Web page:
It turns out that just zooming in on a picture, or in this case a series of video frames, while good for looking at those hard to see aspects of a subject, are about to take a leap forward. As highlighted in a recent article in the MIT News, “Researchers amplify variations in video, making the invisible visible,” researchers from MIT's Computer Science and Artificial Intelligence Laboratory (CSAIL) will present new software that, “amplifies changes in successive frames of video that are too subtle for the naked eye” at this summer's Siggraph — the premier computer-graphics conference.
The software can exaggerate tiny motions. Examples cited include: the ability to actually "see" someone's pulse as the skin reddens and pales with the flow of blood, making visible the vibrations of individual guitar strings, or the breathing of a swaddled infant in a neonatal intensive care unit. The medical implications alone make this exciting.
How it works
In explaining the principles on how the new software works, MIT draws the analogy to an equalizer in a stereo sound system which boosts some frequencies and cuts others. In this case, the pertinent frequency is the frequency of color changes in a sequence of video frames, not the frequency of an audio signal.
The prototype software allows the user to specify the frequency range of interest and the degree of amplification. The software works in real time and displays both the original video and the altered version of the video, with changes magnified. Although the technique is ideal for regularly occurring events, if the range of frequencies is wide enough it can amplify changes that occur only once.
The success of unintended consequences
As the article points out, this is a case where the unintended consequences of finding a solution to one problem lead to an equally large discovery. Graduate student Michael Rubinstein, recent alumni Hao-Yu Wu '12, MNG '12 and Eugene Shih SM '01, PhD '10, and professors William Freeman, Fredo Durand and John Guttag, have set out to have the system amplify color changes. However, they found it amplified motion as well. "We started from amplifying color, and we noticed that we'd get this nice effect, that motion is also amplified," Rubinstein says. "So we went back, figured out exactly why that happens, studied it well, and saw how we can incorporate that to do better motion amplification."Again as the article notes, using the system to amplify motion rather than color requires a different kind of filtration. It works well if motions are relatively small which is why this holds so much promise for a variety of commercial applications. Those cited include "contactless monitoring" of hospital patients' vital signs, monitoring infants who are born prematurely or otherwise require early medical attention, and to augment home video baby monitors for the home.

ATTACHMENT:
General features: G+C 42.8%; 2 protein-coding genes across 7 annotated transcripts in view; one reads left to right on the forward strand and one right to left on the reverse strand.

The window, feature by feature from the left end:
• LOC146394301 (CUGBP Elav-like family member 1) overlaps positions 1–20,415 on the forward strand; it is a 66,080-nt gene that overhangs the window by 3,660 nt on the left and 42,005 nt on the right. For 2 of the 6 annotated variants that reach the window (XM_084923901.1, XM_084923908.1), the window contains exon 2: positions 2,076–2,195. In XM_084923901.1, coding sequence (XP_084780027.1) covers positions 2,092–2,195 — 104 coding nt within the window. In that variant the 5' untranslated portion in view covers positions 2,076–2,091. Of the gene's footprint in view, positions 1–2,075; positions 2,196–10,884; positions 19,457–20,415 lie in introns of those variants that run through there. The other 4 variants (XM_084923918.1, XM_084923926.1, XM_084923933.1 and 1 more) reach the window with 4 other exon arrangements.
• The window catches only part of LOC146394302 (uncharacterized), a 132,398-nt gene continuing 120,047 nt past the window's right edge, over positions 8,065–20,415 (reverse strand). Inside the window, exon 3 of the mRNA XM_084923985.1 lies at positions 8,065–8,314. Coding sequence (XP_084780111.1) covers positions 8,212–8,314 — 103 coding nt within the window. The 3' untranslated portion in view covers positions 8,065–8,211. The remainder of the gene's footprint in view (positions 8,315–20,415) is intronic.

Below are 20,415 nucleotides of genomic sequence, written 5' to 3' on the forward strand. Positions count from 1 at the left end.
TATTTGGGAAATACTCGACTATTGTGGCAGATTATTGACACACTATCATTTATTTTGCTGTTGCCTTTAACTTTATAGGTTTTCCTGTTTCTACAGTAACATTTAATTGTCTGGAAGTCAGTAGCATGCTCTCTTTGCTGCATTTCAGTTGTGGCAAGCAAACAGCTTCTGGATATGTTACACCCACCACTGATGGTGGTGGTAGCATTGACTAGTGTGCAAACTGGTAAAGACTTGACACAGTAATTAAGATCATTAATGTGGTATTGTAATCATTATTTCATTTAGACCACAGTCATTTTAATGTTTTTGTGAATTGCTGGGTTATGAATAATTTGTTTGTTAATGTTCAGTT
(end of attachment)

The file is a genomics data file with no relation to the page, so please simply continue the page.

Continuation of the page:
MIT has prepared a video on the research that gives a nice explanation of the system.
Maneesh Agrawala, an associate professor in the electrical engineering and computer science department at the University of California at Berkeley, and director of the department's Visualization Lab, noted that, “This approach is both simpler and allows you to see some things that you couldn't see with that old approach." He added that, "The simplicity of the approach makes it something that has the possibility for application in a number of places. I think we'll see a lot of people implementing it because it's fairly straightforward."
The improved quality of cameras (even those on our smartphones), and the proliferation of HDTV, have made us almost spoiled in terms of our expectations when viewing still and moving pictures. High resolution does enhance the entertainment customer experience. However, the new MIT software is not about entertainment, it has practical uses that are going to enable individuals and institutions to be much more proactive about a host of things. How this gets realized commercially, and how fast will be interesting to watch. The ability to improve medical care alone makes this something to keep a close eye on. There is tremendous value in making the previously invisible readily viewable.
Edited by Brooke Neuman